Esoteric - Paragon of Dissonance
Season Of Mist
Doom Metal
Disc 1: 4 songs (47:15) Disc 2: 3 songs (50:33)
Release year: 2011
Esoteric, Season Of Mist
Reviewed by Charles
Album of the month
Esoteric are pretty well known by now in certain circles, adored by the scattered denizens of doom’s more inhospitable niches as the last word in sheer sprawling madness. Their albums are daunting, near-bottomless pits of thudding, crawling funeral doom, typically lasting an hour and a half, treading that line between wallowing self-indulgence and transcendent misery. This album is not the first one of theirs that I’ve heard, but it is the first one that has grasped me so firmly in its clutches. Keeping the listener hooked for over 90 minutes is a big ask and nobody could really pull that off (at least not on someone with my flighty attention span), but hell, contained herein there are some sustained passages of magnificent power.

Length aside, it is amazing how accessible much of this is. I don’t want to suggest some major style shift here, but I don’t remember this band having quite so much melodic grace in the past. First track Abandonment opens with a sublimely shambling doom riff, but in its latter half these almost euphoric lead harmonies begin to wail to the fore, coalescing into an emotive climax which reminds me of the goosebump build-ups of someone like Pelican. Non-Being has a powerful lead guitar solo rise anthemically from behind a screen of drum rolls and hazy white noise. Later the same track morphs delightfully (but briefly) into a spaced-out Doors-like jam, with gorgeous, ambiguous tonalities delivered at a tempo cut down to the pace of treacle on a gentle incline.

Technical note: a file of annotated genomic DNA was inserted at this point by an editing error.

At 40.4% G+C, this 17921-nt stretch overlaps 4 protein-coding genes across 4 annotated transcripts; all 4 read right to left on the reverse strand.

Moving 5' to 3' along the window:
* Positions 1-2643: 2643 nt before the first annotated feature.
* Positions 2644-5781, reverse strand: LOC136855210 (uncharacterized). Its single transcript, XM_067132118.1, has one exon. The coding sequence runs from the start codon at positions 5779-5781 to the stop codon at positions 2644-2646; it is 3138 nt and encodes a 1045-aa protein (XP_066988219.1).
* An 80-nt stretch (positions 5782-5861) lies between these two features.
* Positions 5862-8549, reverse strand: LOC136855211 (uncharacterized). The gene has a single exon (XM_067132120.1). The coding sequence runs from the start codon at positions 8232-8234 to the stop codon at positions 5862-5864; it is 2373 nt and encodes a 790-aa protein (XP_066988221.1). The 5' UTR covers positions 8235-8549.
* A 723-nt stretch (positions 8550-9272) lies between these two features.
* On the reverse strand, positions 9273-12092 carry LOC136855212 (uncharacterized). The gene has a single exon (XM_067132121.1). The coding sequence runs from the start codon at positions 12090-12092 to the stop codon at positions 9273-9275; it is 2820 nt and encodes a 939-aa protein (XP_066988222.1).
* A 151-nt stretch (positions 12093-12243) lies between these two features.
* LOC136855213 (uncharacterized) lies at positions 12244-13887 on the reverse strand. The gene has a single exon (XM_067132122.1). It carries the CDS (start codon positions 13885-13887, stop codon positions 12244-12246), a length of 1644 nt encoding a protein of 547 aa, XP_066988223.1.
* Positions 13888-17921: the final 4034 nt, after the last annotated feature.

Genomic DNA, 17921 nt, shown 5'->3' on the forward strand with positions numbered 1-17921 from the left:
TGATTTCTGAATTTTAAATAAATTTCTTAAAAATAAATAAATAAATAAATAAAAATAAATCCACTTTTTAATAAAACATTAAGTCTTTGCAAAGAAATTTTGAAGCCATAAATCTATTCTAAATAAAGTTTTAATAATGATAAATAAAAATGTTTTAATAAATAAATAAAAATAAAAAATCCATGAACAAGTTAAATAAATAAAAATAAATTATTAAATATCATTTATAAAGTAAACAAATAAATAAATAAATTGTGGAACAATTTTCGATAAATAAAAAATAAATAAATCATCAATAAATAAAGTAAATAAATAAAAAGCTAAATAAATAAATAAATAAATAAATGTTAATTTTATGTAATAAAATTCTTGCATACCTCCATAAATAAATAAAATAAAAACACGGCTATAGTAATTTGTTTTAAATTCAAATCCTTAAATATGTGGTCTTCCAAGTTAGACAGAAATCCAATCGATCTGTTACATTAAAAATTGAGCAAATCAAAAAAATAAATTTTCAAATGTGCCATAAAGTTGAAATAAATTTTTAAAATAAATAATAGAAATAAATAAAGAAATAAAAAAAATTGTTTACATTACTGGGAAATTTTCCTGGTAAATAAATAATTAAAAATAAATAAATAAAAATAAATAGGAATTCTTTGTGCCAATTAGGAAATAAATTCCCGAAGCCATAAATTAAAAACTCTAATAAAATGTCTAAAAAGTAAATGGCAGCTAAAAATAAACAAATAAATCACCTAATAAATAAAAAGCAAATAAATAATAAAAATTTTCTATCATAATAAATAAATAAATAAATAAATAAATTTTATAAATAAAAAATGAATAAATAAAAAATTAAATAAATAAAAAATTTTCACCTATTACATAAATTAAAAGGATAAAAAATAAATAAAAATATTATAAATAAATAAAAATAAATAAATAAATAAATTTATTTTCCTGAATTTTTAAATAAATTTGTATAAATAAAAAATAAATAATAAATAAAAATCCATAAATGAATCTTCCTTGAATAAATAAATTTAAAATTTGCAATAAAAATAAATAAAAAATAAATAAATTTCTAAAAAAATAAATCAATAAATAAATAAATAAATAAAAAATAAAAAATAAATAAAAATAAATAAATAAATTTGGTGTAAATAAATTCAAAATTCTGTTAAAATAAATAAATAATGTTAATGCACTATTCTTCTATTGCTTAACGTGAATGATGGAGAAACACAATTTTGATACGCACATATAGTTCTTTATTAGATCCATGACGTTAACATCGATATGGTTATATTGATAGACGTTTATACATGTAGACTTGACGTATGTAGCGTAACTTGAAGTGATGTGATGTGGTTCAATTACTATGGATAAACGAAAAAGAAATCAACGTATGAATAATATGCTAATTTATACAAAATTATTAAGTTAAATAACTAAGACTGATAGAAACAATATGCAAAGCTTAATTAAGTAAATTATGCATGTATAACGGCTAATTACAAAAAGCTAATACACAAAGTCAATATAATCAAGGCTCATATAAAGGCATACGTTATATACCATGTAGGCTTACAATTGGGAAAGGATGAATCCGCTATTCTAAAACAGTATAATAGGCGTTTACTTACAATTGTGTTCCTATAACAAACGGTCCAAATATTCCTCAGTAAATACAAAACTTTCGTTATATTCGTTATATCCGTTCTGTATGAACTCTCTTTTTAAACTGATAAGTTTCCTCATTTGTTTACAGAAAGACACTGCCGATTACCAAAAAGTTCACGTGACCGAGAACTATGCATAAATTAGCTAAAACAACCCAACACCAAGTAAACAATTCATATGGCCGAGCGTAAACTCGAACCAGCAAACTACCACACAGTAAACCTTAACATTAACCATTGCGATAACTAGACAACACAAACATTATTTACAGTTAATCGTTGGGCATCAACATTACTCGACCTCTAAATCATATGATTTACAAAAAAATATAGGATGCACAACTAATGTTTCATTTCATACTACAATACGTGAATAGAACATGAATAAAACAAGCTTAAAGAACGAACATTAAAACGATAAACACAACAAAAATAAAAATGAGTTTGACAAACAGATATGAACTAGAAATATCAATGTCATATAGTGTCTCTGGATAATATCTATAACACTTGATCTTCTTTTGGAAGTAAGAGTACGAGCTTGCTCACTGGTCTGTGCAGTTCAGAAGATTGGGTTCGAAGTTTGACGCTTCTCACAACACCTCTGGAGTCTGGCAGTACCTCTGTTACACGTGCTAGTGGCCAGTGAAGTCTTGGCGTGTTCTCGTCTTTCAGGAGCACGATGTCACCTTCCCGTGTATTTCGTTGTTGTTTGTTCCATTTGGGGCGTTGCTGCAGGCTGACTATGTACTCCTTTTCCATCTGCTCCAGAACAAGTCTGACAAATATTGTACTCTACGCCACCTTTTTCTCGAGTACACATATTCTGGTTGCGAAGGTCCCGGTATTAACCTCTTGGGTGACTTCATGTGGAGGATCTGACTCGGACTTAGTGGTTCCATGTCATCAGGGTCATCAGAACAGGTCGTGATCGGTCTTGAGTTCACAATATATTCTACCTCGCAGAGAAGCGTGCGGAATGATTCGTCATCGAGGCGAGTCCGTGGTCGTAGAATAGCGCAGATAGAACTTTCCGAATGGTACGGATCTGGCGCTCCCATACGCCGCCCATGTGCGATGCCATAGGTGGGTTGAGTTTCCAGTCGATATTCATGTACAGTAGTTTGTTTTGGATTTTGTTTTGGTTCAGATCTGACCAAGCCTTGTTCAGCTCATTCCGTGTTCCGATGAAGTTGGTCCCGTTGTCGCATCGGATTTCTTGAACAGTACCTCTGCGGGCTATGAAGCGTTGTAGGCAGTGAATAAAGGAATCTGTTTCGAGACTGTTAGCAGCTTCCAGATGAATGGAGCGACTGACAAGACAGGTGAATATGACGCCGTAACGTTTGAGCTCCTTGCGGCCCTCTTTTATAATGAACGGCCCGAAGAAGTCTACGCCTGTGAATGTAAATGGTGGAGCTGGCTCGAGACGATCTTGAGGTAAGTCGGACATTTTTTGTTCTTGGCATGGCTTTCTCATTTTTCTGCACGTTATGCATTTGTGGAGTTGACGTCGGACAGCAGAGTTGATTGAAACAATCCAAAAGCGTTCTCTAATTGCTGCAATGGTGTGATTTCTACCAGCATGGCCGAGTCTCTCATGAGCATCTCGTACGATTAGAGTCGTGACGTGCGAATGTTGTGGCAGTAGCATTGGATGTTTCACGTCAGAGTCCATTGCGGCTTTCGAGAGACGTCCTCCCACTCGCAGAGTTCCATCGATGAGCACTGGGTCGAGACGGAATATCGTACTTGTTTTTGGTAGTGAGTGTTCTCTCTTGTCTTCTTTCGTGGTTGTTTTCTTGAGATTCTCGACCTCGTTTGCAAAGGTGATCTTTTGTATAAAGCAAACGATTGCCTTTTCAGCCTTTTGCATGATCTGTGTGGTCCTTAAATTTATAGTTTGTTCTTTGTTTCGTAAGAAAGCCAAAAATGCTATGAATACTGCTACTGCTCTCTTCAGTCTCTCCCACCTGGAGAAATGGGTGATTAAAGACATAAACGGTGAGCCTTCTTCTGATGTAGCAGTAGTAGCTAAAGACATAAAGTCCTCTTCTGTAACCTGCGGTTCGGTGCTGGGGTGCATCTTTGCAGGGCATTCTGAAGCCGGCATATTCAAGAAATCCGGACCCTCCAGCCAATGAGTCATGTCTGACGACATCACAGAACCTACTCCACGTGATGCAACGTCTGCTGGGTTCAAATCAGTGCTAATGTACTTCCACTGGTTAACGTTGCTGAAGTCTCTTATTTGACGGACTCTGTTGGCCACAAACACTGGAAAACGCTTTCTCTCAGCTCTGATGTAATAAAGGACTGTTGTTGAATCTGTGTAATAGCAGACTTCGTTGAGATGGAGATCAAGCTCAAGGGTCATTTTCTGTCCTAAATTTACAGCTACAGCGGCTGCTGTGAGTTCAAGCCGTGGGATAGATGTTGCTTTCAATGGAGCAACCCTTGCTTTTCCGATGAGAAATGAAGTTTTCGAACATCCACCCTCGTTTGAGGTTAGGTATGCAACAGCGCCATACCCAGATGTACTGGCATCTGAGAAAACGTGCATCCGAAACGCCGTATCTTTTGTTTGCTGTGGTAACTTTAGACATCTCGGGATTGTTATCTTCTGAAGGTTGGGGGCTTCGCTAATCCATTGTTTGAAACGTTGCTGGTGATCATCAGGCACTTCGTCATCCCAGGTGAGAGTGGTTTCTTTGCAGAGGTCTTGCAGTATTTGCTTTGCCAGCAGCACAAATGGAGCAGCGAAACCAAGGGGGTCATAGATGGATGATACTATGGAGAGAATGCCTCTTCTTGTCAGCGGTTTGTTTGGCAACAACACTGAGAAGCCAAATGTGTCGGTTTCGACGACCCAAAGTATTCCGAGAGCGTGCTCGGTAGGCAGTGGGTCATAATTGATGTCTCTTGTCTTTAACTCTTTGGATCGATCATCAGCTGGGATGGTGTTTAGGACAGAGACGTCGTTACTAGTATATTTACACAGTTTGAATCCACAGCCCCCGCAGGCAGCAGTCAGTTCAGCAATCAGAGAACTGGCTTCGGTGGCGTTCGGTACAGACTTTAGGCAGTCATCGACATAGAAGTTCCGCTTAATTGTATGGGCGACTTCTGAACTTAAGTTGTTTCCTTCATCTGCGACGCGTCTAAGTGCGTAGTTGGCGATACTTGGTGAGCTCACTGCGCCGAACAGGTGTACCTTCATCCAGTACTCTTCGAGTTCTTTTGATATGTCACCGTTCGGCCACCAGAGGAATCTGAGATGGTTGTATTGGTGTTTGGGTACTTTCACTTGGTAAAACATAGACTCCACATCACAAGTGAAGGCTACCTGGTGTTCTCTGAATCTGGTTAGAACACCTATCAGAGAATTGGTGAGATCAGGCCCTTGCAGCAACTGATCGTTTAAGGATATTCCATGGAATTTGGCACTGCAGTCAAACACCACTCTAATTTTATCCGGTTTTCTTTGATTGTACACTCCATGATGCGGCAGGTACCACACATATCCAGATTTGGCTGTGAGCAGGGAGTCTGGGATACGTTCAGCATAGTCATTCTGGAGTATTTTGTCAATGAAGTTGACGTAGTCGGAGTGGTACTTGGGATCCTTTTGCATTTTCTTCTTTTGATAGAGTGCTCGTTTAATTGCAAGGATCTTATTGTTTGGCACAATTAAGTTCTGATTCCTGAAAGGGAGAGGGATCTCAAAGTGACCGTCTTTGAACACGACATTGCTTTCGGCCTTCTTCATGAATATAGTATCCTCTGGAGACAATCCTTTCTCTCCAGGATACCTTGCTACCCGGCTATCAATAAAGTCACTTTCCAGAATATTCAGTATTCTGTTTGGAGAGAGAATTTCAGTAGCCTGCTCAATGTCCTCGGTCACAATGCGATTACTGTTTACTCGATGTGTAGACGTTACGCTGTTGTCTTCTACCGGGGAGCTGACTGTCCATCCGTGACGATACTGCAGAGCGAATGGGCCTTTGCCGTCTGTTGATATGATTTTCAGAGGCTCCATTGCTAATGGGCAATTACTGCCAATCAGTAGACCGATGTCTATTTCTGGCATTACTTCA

That last point, in particular, suggests something that is key here. The sheer length of the songs means that they function as more or less blank canvasses. The aforementioned Non-Being is arguably the most adventurous piece here, but Paragon of Dissonance is a diverse and experimental album throughout, albeit it one in which the diverse experimentation can only be discerned gleaming out in bright reds and blues through a funeral doom backdrop of abyssal black and grey. Aberration is warped and disorientating in its opening stages, prone to jarring accelerations and decelerations. Cipher has militaristic drumming swirl together with droning harmonies, like light and dark colours bleeding into each other on a palette.

Of course, this is still mainly funeral doom. The glowering shuffle of Disconsolate, for example, is as dark, grimy and imposing as anything else I’ve heard, crashing through thudding pits and scratchy climaxes. It’s just that this- to adopt a well-worn cliché- takes you on a journey in which there is far more to see. As it all grinds to a halt in the sump of hostile noise that reverberates through the closing minutes of Torrent of Ills, you are ejected squinting into the light, after an obscure but fascinating trek through the deepest underground chasms and the surprisingly beautiful sights therein. Excellent.

Killing Songs :
Non Being, Abandonment
Charles quoted 90 / 100
Other albums by Esoteric that we have reviewed:
Esoteric - The Maniacal Vale reviewed by Goat and quoted 93 / 100
Esoteric - Metamorphogenesis reviewed by Dee and quoted 85 / 100
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